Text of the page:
It’s almost a year to the day since Australian tourist Kirsty Moulder was seriously injured when she “slipped” out of a bungy harness at the old ferry bridge over the Waiau River near Hanmer Springs.
Today the company she jumped with Thrillseekers Adventure Ltd. were fined $40,000, in addition to the $18,000 they’d already paid in reparations to their victim.
The $18,000 must be what was referred to as a “full support and compensation package” that was being offered to Ms Moulder by Thrillseekers last year. So generous, one can only hope she had travel insurance too.
According to one news report Thrillseekers Adventure Ltd (emphasis ours)
“went though all their procedures and each step was double checked but they were well aware of the hazard that the ankle straps could slip off and did nothing to minimise or eliminate the hazard, which is unacceptable,” Department of Labour Christchurch service manager Margaret Radford said.
The company should have made sure a backup system was worn in addition to the ankle strapping, Ms Radford said.
“This would have prevented this terrible accident.”
The company now required jumpers to wear a full body harness.
The tourist was very lucky to be alive which might not have been the case, Ms Radford said.
At the time of the accident, Thrillseekers was the only one of eight bungy sites in the country that did not either have a secondary support available“
Under the circumstances we think that Thrillseekers Adventure Ltd were lucky not to have been facing a manslaughter charge.
According to one Christchurch website Thrillseekers was
“purchased by The Wood Scenic Line Ltd, the operators of the Christchurch Tramway, Gondola, Punting on the Avon & Grand Tour. Ownership will change officially on October 15 (year unknown) It will be known as ‘Thrillseekers Adventures’ and will be marketed in conjunction with the existing and very successful ‘Welcome Aboard‘ brand.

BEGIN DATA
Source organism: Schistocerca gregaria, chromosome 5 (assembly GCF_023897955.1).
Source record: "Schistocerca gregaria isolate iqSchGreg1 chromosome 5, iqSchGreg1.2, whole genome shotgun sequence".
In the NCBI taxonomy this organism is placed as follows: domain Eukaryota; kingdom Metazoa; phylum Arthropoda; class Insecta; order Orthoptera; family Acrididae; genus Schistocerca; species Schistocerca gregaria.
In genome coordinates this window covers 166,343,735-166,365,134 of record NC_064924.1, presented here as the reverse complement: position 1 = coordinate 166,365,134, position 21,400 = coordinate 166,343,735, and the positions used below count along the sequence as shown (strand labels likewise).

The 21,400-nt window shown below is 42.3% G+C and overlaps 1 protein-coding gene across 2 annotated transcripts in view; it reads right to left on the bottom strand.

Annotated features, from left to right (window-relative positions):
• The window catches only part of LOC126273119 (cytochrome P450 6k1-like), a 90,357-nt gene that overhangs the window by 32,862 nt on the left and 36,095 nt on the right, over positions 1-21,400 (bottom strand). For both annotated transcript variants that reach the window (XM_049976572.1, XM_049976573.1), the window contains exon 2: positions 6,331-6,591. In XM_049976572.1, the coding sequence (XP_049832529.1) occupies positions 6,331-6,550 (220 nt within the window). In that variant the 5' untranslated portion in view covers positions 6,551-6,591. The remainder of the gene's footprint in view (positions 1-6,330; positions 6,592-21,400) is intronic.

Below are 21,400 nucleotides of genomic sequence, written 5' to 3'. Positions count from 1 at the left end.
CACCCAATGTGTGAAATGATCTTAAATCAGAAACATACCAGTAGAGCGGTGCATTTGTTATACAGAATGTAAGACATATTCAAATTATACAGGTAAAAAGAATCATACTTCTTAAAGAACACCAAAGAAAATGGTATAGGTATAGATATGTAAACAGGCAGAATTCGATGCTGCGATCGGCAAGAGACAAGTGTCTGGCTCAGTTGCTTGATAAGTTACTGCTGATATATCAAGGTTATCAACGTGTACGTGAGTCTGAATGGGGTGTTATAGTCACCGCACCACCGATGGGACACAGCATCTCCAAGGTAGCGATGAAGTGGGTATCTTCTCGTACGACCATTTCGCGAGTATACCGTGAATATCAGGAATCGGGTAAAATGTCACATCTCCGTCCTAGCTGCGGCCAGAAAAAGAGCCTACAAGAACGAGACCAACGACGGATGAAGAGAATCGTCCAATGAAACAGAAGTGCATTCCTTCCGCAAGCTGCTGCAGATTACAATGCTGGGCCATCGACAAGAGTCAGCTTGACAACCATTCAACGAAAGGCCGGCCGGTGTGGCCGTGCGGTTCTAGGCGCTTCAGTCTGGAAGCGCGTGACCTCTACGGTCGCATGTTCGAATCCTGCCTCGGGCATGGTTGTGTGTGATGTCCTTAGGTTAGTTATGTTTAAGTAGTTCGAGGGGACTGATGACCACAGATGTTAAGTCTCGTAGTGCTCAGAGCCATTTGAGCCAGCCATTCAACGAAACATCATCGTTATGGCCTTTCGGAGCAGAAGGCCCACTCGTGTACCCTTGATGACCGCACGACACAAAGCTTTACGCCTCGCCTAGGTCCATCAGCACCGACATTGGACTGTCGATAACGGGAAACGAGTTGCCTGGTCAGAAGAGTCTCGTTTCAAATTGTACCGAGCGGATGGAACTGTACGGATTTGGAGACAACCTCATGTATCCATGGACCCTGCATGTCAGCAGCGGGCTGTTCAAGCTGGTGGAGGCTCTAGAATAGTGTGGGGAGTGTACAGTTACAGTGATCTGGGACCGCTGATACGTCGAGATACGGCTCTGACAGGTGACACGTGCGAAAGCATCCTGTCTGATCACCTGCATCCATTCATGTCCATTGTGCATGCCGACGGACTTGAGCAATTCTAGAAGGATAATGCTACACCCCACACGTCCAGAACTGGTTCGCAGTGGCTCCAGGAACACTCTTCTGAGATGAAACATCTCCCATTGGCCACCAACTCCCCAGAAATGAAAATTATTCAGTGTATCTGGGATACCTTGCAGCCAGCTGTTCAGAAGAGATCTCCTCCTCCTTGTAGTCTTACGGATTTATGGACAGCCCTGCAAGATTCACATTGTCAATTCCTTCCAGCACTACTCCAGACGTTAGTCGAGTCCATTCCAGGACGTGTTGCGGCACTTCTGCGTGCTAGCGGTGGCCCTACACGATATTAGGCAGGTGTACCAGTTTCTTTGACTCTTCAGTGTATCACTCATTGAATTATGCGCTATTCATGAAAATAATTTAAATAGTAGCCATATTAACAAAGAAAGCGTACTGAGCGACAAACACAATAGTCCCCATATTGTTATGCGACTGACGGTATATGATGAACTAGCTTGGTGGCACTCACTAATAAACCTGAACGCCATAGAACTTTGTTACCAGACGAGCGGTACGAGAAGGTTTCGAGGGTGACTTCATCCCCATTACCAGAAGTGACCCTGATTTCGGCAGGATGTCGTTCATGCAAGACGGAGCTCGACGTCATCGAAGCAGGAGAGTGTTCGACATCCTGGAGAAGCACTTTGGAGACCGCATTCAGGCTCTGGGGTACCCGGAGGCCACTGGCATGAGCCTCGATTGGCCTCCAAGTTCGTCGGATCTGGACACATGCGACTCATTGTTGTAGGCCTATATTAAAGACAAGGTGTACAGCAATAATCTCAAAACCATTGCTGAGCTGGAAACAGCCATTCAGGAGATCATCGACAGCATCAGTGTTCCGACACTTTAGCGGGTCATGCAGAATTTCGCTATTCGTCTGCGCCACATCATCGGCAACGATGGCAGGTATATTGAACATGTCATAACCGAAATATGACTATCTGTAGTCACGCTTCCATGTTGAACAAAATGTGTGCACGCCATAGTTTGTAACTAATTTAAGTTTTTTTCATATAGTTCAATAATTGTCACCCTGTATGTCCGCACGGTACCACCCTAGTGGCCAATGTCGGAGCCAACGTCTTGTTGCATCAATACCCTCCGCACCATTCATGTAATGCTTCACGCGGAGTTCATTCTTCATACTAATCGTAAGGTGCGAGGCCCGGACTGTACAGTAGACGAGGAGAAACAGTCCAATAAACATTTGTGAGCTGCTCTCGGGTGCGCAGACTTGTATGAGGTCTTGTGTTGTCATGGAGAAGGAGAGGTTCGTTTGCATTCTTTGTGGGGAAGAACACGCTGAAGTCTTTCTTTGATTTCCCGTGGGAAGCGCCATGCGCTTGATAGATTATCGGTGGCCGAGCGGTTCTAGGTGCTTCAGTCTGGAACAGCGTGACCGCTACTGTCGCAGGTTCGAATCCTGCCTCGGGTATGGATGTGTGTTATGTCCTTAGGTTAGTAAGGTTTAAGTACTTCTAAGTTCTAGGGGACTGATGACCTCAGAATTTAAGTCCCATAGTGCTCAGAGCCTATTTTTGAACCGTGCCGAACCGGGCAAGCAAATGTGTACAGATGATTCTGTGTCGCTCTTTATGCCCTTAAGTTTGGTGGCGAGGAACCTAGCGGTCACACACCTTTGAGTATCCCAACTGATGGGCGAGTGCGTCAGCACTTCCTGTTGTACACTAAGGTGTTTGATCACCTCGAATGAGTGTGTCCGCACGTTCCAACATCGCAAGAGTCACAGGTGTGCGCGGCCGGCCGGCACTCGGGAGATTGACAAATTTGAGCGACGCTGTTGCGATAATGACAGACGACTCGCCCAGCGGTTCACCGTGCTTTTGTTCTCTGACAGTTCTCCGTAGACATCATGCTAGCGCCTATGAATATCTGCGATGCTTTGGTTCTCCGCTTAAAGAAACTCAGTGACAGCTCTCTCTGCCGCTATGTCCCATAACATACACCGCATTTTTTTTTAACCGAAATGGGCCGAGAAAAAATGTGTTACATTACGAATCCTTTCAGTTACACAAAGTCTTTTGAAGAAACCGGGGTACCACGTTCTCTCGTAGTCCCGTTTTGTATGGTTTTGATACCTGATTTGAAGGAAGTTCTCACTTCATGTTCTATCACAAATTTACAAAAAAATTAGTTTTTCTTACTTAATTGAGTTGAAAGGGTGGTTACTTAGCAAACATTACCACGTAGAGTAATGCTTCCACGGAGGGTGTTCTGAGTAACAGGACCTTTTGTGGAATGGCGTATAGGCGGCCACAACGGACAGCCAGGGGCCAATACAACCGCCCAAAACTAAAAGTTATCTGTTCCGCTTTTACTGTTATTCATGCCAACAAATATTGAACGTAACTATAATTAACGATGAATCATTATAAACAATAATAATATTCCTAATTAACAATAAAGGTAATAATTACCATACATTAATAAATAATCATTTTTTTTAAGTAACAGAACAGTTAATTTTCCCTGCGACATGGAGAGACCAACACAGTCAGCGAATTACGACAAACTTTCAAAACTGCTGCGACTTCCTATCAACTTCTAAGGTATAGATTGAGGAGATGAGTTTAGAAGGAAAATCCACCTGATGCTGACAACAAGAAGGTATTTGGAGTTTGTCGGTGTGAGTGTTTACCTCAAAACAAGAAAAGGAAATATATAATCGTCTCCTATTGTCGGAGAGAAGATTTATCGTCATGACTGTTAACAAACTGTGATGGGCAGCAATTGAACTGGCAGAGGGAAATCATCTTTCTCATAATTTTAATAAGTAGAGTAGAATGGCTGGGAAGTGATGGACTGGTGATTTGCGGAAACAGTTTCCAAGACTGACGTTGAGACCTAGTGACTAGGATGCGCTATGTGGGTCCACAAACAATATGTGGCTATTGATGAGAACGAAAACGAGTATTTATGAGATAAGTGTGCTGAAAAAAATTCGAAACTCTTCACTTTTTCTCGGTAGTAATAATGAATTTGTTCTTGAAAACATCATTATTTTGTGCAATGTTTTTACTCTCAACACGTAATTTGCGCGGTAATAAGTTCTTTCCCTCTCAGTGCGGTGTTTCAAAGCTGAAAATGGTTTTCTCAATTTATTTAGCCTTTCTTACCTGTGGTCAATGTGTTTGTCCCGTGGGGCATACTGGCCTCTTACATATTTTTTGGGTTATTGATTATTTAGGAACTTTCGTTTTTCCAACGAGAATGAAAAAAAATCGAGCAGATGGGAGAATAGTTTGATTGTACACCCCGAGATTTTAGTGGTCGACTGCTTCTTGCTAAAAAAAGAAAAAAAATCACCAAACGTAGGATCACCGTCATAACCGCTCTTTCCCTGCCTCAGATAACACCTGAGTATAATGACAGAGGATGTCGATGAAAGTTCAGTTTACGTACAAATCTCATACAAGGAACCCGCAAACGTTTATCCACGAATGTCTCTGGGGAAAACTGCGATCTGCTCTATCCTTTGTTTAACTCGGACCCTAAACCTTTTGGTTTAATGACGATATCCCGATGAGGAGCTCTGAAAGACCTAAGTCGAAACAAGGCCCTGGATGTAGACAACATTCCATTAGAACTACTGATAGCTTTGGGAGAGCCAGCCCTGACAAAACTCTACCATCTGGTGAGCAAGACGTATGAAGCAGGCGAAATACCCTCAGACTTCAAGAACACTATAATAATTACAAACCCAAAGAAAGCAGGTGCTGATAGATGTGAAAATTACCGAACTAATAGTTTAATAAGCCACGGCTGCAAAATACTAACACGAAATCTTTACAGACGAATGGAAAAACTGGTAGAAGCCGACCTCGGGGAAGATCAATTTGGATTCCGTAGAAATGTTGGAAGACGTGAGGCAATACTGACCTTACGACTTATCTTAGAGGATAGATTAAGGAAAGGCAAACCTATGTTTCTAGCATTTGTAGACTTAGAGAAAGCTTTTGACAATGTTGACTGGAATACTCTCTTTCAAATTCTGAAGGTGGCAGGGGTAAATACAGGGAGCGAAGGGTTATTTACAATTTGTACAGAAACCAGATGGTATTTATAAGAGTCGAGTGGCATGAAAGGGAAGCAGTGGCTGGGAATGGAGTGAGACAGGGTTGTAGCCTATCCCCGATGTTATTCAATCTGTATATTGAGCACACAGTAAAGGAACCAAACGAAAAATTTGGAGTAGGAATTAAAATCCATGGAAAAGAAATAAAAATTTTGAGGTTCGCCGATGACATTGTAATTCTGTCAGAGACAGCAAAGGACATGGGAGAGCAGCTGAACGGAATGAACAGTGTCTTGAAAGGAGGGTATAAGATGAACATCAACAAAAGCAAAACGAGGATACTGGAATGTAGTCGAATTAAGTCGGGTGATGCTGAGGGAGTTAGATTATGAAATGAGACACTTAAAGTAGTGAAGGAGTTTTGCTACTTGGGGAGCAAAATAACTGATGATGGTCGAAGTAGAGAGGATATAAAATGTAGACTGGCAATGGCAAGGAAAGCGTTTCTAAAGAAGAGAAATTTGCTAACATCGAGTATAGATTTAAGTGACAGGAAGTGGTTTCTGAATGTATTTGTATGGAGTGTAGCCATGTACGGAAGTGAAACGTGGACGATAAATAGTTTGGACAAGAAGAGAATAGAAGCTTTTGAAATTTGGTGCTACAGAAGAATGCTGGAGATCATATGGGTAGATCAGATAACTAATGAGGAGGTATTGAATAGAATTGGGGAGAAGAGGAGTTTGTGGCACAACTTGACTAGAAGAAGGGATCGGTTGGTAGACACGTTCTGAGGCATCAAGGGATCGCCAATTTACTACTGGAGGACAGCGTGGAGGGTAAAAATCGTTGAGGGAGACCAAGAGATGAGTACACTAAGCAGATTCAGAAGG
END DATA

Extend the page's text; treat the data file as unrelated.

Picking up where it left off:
Situated on the banks of the Waiau River gorge and adjacent to the historic Waiau Ferry bridge the business has been family owned for over twenty years, offering Jet Boating, Rafting, Bungy Jumping and Quad Biking products as well as team building and conference based activities.
Managing Director of The Wood Scenic Line Ltd Michael Esposito said he is ‘delighted’ with the purchase. ‘We believe Thrillseekers has a great deal of potential and we are very pleased to have created this opportunity. A main focus for us will be to enhance the image, brand and quality of the operation while providing a viable option for international and domestic visitors.”
At that time of that article Blair Hartland was General Manager of Sales & Marketing for the Company and it was he who acted as the spokesman for the company in May last year when Ms Moulder was injured.
Regulation of Adventure Tourism
After a long line of serious injury and fatal adventure tourism ‘mishaps’ in New Zealand the regulation of the sector was being called Third World, with some companies operating in a “regulatory vacuum”
A delayed review of the industry had already been put on the back burner at the time Ms Moulder fell from the bungy rope. This was so that companies had “more time to engage” with the review.
Since then the review has been completed and new regulations introduced. From October 2011 operators will be required to be registered and audited.
Unfortunately it will be another three years before all 1,5000 adventure tourism businesses must be registered and in possession of a safety audit certificate.
It may be worth postponing that New Zealand adventure holiday until they do.
For background read
Article in the Sydney Morning Herald – “Adventure tourism a deadly business” August 24 2010:
Adventure tourists are killing themselves for a good time in New Zealand. So much so that the government is looking at tougher measures to improve safety in the industry.
During five years (July 1, 2004 to June 30, 2009) 39 people died in NZ in what are recorded as workplace activities. But the actual number is likely to be much higher as recreational deaths were not included…” read full article here